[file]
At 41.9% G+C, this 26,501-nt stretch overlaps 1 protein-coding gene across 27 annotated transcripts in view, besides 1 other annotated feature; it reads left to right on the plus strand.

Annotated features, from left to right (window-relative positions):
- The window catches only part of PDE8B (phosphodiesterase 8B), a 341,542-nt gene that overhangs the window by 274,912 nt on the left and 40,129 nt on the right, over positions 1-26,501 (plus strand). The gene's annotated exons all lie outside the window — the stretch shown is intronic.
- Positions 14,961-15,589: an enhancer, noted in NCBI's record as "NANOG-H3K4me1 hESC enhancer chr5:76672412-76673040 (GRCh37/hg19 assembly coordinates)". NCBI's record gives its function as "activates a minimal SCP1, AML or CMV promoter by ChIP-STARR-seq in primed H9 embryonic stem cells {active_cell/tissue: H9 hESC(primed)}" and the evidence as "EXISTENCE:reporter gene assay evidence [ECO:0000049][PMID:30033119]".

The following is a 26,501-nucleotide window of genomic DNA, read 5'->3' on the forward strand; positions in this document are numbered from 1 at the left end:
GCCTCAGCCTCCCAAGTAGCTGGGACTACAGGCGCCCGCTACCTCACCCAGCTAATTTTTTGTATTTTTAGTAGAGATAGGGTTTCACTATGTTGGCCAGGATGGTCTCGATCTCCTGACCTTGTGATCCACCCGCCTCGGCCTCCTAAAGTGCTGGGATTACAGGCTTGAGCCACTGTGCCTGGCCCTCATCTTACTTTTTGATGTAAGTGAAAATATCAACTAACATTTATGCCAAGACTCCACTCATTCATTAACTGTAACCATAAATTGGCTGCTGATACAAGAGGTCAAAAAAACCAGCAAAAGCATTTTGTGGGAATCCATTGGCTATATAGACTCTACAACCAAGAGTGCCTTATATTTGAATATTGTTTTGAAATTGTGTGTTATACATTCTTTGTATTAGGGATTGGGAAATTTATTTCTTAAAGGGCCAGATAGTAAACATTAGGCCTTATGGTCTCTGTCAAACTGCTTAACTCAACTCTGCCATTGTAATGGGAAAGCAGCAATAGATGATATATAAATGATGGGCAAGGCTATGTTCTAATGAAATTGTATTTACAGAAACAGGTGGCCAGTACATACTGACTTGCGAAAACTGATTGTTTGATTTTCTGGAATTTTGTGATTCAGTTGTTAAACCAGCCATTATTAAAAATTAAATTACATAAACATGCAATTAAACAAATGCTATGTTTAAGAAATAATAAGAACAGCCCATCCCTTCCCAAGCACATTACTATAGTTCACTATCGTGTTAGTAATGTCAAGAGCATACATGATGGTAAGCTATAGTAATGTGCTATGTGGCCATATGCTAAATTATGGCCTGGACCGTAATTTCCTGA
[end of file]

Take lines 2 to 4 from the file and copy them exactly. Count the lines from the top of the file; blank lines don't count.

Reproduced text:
Annotated features, from left to right (window-relative positions):
- The window catches only part of PDE8B (phosphodiesterase 8B), a 341,542-nt gene that overhangs the window by 274,912 nt on the left and 40,129 nt on the right, over positions 1-26,501 (plus strand). The gene's annotated exons all lie outside the window — the stretch shown is intronic.
- Positions 14,961-15,589: an enhancer, noted in NCBI's record as "NANOG-H3K4me1 hESC enhancer chr5:76672412-76673040 (GRCh37/hg19 assembly coordinates)". NCBI's record gives its function as "activates a minimal SCP1, AML or CMV promoter by ChIP-STARR-seq in primed H9 embryonic stem cells {active_cell/tissue: H9 hESC(primed)}" and the evidence as "EXISTENCE:reporter gene assay evidence [ECO:0000049][PMID:30033119]".